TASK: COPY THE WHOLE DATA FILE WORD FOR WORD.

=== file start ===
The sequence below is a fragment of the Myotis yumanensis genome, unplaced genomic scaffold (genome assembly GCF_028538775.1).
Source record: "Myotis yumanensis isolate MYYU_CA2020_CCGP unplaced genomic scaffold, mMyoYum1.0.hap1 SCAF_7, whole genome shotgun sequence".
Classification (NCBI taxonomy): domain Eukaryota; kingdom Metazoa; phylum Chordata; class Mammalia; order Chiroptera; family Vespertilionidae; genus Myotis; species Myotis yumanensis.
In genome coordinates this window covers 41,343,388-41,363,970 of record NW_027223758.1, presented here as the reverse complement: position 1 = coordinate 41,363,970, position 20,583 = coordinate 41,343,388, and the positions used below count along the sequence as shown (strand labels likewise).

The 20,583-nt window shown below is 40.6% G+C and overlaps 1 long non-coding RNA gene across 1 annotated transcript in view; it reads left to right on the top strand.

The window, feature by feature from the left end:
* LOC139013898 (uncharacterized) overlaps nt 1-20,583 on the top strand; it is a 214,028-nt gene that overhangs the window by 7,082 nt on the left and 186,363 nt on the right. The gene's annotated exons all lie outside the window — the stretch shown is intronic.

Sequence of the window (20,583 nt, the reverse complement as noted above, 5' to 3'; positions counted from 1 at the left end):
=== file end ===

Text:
The sequence below is a fragment of the Myotis yumanensis genome, unplaced genomic scaffold (genome assembly GCF_028538775.1).
Source record: "Myotis yumanensis isolate MYYU_CA2020_CCGP unplaced genomic scaffold, mMyoYum1.0.hap1 SCAF_7, whole genome shotgun sequence".
Classification (NCBI taxonomy): domain Eukaryota; kingdom Metazoa; phylum Chordata; class Mammalia; order Chiroptera; family Vespertilionidae; genus Myotis; species Myotis yumanensis.
In genome coordinates this window covers 41,343,388-41,363,970 of record NW_027223758.1, presented here as the reverse complement: position 1 = coordinate 41,363,970, position 20,583 = coordinate 41,343,388, and the positions used below count along the sequence as shown (strand labels likewise).

The 20,583-nt window shown below is 40.6% G+C and overlaps 1 long non-coding RNA gene across 1 annotated transcript in view; it reads left to right on the top strand.

The window, feature by feature from the left end:
* LOC139013898 (uncharacterized) overlaps nt 1-20,583 on the top strand; it is a 214,028-nt gene that overhangs the window by 7,082 nt on the left and 186,363 nt on the right. The gene's annotated exons all lie outside the window — the stretch shown is intronic.

Sequence of the window (20,583 nt, the reverse complement as noted above, 5' to 3'; positions counted from 1 at the left end):